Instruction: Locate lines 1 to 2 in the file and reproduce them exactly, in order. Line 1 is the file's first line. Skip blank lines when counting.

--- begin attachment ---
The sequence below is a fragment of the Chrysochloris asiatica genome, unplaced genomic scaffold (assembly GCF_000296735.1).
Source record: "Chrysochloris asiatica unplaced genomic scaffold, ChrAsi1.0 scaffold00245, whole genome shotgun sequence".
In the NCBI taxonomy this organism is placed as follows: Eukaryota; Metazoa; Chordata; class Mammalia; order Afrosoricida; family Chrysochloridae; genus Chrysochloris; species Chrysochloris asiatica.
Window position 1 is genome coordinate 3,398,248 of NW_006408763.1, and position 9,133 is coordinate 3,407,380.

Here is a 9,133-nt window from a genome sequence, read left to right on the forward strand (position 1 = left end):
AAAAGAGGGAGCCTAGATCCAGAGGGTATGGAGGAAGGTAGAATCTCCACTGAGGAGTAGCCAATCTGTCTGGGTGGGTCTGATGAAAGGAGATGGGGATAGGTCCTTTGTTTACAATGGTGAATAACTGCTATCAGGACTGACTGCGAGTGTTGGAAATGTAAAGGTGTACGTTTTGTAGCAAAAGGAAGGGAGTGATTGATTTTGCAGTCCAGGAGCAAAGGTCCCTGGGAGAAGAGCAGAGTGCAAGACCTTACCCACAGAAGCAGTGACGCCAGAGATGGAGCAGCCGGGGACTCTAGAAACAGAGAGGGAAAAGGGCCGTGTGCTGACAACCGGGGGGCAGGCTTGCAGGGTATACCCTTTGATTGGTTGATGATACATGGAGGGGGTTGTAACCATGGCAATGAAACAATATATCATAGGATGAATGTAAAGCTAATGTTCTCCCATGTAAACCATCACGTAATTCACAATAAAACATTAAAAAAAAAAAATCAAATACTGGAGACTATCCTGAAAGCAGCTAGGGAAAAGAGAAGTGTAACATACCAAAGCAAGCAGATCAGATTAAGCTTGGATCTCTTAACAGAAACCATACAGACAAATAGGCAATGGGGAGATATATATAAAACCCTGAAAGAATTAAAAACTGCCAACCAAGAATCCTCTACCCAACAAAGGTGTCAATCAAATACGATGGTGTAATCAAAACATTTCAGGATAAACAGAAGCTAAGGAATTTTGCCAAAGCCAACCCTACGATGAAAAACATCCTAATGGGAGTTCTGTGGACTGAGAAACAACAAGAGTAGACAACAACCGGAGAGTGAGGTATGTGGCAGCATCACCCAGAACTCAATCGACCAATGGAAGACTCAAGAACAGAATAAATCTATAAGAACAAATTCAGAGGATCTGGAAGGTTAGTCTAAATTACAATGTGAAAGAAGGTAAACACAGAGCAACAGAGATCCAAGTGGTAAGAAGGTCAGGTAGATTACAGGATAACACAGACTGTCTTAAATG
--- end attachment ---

The sequence below is a fragment of the Chrysochloris asiatica genome, unplaced genomic scaffold (assembly GCF_000296735.1).
Source record: "Chrysochloris asiatica unplaced genomic scaffold, ChrAsi1.0 scaffold00245, whole genome shotgun sequence".